By Pete Moss
I've spent the last 36 hours either on a plane or sitting in an airport.
It feels great getting off the plane and out of the airport.
Except Patrick O'Hanlon is waiting for me at Oakland Airport. He has a car.
"So where's Donnelly?" says Patrick.
"I don't know. I thought he was back here in Oakland."
"He showed up and ate lunch then says he had to take care of some stuff and we haven't seen him since. It's been 24 hours."
"I'm assuming you did not get his signature on the papers."
"Right. I've got a buyer lined up, with cash. We need to get moving on this, like, now."
"So how did Donnelly feel about it?"
"He was waffling, but the price was 800K, his cut would be 400K. I'm sure he'll come around. I could even bump his cut up to 450. Now where would he have gone off to? You known him forever."
"Let me think about it," I say.
By then we're pulling up to the house. And there's cops.
They surround the car, guns drawn.
"Keep your hands up. Get out of the car slowly. Lie face down on the ground." So I do.
Then I'm cuffed and put in the back of the cop car. My rights are read to me. I don't say anything. Although Patrick is chattering away. He's not the one getting arrested. YoYo is nowhere to be seen.
Down at the cop shop they put me in the interrogation room. Two detectives want to talk to me.
"So you know what this is about."
"No I don't."
"You know one Dennis Donnelly?"
"He was found floating in the Bay about 2 hours ago."
"He'd been shot, execution style, in the head."
"You're our prime suspect."
"Me?! But I was in Ireland!"
"Well that's the thing. We can't find any record of you actually being in Ireland. No receipts no purchases, nothing. We're awaiting confirmation from the airline as to whether you were even on the plane."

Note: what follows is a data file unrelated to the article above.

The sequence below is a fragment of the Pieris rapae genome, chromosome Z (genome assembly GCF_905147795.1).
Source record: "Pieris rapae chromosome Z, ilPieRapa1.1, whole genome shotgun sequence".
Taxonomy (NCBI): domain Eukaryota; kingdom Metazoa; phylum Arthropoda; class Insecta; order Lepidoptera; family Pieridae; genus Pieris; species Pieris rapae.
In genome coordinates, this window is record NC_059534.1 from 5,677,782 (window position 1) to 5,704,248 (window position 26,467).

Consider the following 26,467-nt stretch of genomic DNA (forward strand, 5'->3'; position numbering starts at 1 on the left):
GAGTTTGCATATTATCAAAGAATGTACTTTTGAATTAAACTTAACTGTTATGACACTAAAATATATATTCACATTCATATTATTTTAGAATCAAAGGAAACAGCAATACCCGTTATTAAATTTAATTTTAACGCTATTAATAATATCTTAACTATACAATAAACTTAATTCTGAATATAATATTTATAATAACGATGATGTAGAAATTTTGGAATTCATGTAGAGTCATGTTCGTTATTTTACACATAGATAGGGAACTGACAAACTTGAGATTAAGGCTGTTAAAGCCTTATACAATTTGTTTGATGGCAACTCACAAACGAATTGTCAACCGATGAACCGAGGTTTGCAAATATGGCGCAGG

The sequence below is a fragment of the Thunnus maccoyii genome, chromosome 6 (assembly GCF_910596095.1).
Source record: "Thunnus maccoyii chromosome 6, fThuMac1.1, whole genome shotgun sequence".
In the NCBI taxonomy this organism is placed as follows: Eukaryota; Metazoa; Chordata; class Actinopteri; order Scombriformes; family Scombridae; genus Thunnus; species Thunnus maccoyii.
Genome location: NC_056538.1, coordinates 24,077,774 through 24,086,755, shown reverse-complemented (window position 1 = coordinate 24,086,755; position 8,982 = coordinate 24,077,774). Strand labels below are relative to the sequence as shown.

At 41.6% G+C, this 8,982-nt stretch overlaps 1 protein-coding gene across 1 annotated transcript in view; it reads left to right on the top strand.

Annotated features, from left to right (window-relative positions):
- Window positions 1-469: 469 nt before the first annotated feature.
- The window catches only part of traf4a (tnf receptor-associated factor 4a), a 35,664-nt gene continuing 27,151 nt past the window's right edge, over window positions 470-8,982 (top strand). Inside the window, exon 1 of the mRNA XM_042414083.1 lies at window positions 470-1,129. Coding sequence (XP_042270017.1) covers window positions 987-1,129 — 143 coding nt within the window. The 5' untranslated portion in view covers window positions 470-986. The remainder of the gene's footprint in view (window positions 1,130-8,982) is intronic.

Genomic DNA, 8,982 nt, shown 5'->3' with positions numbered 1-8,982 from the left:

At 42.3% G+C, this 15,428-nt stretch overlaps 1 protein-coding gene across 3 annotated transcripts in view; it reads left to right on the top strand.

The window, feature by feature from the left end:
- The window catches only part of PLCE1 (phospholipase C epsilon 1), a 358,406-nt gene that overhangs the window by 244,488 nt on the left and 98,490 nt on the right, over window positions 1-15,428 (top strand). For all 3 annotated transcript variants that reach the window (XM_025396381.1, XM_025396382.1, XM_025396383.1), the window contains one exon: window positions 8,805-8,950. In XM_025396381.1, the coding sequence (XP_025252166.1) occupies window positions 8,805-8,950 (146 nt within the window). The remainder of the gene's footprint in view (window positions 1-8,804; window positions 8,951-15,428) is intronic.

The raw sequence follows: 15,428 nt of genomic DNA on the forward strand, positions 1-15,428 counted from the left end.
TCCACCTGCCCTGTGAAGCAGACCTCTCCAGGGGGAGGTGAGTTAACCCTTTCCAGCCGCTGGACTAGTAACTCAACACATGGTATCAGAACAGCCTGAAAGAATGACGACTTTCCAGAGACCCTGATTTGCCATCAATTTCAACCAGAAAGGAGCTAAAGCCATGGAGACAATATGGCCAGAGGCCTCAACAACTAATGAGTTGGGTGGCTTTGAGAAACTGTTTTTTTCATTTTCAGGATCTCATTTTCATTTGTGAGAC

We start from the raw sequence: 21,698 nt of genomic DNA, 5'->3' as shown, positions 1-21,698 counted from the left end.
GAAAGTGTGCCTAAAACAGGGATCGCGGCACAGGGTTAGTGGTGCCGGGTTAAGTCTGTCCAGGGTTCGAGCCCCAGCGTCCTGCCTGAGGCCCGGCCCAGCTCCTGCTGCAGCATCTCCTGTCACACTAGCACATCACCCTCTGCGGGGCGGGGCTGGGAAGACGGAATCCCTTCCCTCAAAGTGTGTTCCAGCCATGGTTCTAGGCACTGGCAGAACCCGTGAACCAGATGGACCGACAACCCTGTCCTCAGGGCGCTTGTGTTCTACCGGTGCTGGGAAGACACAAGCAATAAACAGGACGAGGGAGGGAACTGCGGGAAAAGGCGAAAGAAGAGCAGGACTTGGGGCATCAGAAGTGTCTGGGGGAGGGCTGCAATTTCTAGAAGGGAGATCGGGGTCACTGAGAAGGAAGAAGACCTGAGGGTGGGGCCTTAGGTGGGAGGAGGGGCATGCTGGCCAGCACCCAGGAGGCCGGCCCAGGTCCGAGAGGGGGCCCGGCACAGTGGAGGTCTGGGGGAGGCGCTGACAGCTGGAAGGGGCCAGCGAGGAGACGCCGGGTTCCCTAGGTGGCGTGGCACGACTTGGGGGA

"Well, true, I never left the airport. I went there turned around and came right back. Anyway, why would I kill Donnelly? He's like my oldest buddy."
"Uhm. Well....he left you the house. Made out a will right before he went missing. I'd say that would be about 800 thousand worth of a motive."
"He left the house to me?!"
"That's how it looks."
Out of interrogation into holding.
Which makes the airport look like a spa.
There's no window in the holding cell. Don't know if it's day or night.
There's a light panel in the ceiling. The light goes on and off seemingly at random.
There's a concrete bench along one wall. A threadbare blanket, a stainless steel commode.
The temperature of the cell bounces around. It'll be a sauna then it will be a freezer.
There's no way to mark time.
Meals arrive when they arrive.
There'll be watery oatmeal with what looks like tea but might be coffee, since no teabag.
Then, seemingly hours later, a baloney sandwich.
And, in an hour or less, overcooked pasta with a slice or two of carrot and a pat of margarine.
So I have plenty of time to think.
I know I didn't kill Donnelly.
Which doesn't mean I won't be convicted and wind up with 25 to life.
I can't afford a lawyer, so I'll get some pub defender kid.
If the prosecutor has a bug up their ass.....wellll...I don't really want to think along those lines.
Otherwise, since I know I didn't kill Donnelly, who did?
It had to be Patrick O'Hanlon, who obviously didn't know at the time that Donnelly had filed a will, leaving the house to me.
Which means, for the time being, I might just be safer in this holding cell, however Spartan it is.
I figure maybe 48 hours go by, since I'm served six meals total.
Then there's a deputy. I'm handcuffed and escorted to another interrogation room.
The detective comes in with a laptop and sits at the table.
Then a grouchy looking female, who must be judge, since the 'tec calls her 'Your Honor'.
The judge has a laptop. She sets it on the table. Her and the 'tec exchange e-mails.
"Request for no bail hold is granted on a charge of murder one," pronounces the judge.
She folds up her laptop and exits the room without acknowledging my existence in any way.